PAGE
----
Season of bears

The bruins are never more at home than in Kimberley this time of year, so exercise bear awareness.

  • Sep. 4, 2013 1:00 p.m.
Attractants of any kind

Attractants of any kind

Carolyn Grant

Although there is no formal Bear Aware program to track movement of bears in Kimberley this year due to a funding miscommunication, there is plenty of anecdotal evidence around town suggesting that black bears have moved in.

There are reports of visits by Ursus Americanus all over town, and as usual, the problem seems to be badly managed attractants.

This is the time of year to take extra care with attractants of all sorts. Make sure your garbage is stowed securely in a bear proof location, or if it is getting especially fragrant in the late summer heat, don’t wait until garbage pick up day — take a  trip to the transfer station.

The other big attractant at this time of year is ripening fruit. Apple trees all over town appear loaded with fruit. If you have a fruit tree in your yard, pick it.

Wildsight has an apple press available. You can register to borrow the press to make your own juice at http://www.wildsight.ca/apples/registration

In addition to the black bears, the grizzlies that have been sighted several times on the ski hill and the Lois Creek trails are still in the area, hanging out in the higher elevation on North Star Mountain.

The following tips come from Bear Aware BC.

Garbage

• Store garbage in a secure building until collection day or consider purchasing a bear-resistant household container.

• Ensure bins are tightly closed.

• Regularly wash all recycling items and clean the bins that contain garbage or recycling.

• Do not leave garbage in the back of a truck, even if it has a canopy.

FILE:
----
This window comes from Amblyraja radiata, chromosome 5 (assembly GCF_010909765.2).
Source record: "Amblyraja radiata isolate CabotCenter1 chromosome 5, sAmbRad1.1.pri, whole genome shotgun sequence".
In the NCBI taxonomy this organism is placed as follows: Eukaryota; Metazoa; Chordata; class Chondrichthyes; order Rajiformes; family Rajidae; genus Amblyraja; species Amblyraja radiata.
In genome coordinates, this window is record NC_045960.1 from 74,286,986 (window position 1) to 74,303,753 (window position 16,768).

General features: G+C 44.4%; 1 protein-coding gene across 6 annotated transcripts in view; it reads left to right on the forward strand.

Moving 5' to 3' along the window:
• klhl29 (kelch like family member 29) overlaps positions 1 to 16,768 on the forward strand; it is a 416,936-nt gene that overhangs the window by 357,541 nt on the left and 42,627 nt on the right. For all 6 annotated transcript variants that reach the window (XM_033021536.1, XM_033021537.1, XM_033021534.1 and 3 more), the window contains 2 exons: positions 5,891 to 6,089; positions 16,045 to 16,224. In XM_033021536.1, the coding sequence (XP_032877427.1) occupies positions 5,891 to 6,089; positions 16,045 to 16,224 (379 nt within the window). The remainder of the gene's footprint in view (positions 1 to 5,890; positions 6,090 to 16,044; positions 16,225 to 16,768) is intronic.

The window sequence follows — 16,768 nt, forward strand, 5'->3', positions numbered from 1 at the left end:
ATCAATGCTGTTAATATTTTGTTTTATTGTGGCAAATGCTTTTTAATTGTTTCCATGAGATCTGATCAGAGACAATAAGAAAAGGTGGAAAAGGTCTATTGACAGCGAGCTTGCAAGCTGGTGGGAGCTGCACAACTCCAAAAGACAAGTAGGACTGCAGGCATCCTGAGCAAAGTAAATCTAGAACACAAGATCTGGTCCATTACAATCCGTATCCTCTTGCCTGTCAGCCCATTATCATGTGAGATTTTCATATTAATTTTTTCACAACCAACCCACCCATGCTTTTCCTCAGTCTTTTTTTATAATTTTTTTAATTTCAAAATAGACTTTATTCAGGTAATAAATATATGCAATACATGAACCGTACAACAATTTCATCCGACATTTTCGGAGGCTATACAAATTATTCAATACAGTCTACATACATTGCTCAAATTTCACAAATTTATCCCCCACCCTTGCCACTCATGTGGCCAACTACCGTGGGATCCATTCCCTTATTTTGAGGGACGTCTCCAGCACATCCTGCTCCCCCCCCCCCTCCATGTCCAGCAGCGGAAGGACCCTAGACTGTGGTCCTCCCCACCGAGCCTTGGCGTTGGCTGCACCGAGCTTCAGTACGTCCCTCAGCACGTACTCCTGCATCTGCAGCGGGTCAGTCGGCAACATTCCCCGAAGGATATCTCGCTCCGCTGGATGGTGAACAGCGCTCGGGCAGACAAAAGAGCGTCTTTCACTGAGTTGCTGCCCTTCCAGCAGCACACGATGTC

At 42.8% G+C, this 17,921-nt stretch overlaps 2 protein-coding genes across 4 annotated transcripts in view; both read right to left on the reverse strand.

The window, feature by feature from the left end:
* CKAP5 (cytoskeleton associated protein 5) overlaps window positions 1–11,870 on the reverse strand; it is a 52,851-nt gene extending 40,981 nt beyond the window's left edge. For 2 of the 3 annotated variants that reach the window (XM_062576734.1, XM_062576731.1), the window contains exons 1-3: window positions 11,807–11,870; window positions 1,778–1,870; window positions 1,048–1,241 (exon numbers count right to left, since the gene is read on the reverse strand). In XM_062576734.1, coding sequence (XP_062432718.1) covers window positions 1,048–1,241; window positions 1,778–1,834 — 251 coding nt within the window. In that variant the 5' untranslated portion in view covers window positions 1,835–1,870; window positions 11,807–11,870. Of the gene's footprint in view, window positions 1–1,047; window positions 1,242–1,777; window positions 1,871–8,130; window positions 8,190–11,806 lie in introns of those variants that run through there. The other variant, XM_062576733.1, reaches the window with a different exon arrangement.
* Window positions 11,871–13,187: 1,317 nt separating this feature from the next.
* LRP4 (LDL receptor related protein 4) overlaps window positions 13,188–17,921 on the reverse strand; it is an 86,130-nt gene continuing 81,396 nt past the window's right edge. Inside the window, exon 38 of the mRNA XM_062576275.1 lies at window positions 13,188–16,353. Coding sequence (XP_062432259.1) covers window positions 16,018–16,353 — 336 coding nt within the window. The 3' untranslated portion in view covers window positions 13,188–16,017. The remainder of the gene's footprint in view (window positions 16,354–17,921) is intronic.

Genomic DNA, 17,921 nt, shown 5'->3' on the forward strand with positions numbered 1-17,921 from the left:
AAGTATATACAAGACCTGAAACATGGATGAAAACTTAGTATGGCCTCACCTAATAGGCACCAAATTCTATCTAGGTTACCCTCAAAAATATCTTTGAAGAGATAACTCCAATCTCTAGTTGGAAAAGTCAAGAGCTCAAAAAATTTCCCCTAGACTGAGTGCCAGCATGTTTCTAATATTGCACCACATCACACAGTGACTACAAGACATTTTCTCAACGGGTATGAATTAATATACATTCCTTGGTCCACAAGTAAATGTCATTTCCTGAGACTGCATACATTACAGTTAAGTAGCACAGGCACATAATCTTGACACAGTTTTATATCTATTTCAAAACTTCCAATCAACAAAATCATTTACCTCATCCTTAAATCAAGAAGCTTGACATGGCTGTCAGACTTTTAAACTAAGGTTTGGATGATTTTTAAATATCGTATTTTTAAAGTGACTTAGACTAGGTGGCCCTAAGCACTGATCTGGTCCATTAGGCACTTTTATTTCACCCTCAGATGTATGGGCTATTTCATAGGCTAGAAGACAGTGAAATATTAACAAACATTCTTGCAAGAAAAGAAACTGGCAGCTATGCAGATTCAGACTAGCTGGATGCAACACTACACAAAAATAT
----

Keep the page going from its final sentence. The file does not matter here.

• If you cannot store garbage securely, freeze smelly items and add to the bin only on the morning of collection.

Fruit Trees

• Pick fruit and allow it to ripen indoors or pick daily as it ripens. Do not allow windfall to accumulate on the ground.

• If you do not want the fruit, prune the tree vigorously to prevent blossoms or spray spring blossoms with a garden hose to knock them off.

• If you would like to make the fruit available to others, contact a local fruit exchange program or food bank.

• Consider using electric fencing to protect your fruit trees.

If you no longer want to manage your tree, consider replacement with a native, non-fruit bearing variety.

Berry Bushes

• Berries should be picked as they ripen.

• Consider replacing your bushes with native, non-fruiting varieties if you don’t want the fruit.

• Consider using electric fencing to protect your fruit trees.

Bird Feeders

• Use bird feeders only in the winter when bears are hibernating and natural bird food is limited.

• Use bird baths or native plants to attract birds without attracting bears.

Compost

• The key to a healthy compost is ensuring equal amounts of brown and green materials.

• Layer your greens, such as kitchen scraps and fresh grass clippings with no more than 10 cm of browns, such as dried leaves, grasses, shredded newspaper and cardboard.

• Do not add fish, meat, fat, oils, un-rinsed eggshells or any cooked food.

• Add oxygen by turning regularly.

• Avoid overloading the compost in fruit season – freeze material and add gradually.

• Avoid adding cereals or grains.

Pet Food

• Feed pets indoors.

• If pets are fed outside, ensure all food is cleaned up.

• Store pet food in a secure location or in a bear-resistant bin.

Barbecues

• Clean barbecues after use by burning off the grill entirely.

• Remove and clean the grease trap after every use.

• Cover and/or store indoors (do not take propane tank indoors).

To report problem wildlife or bears in an urban setting call 1-877-952-7277.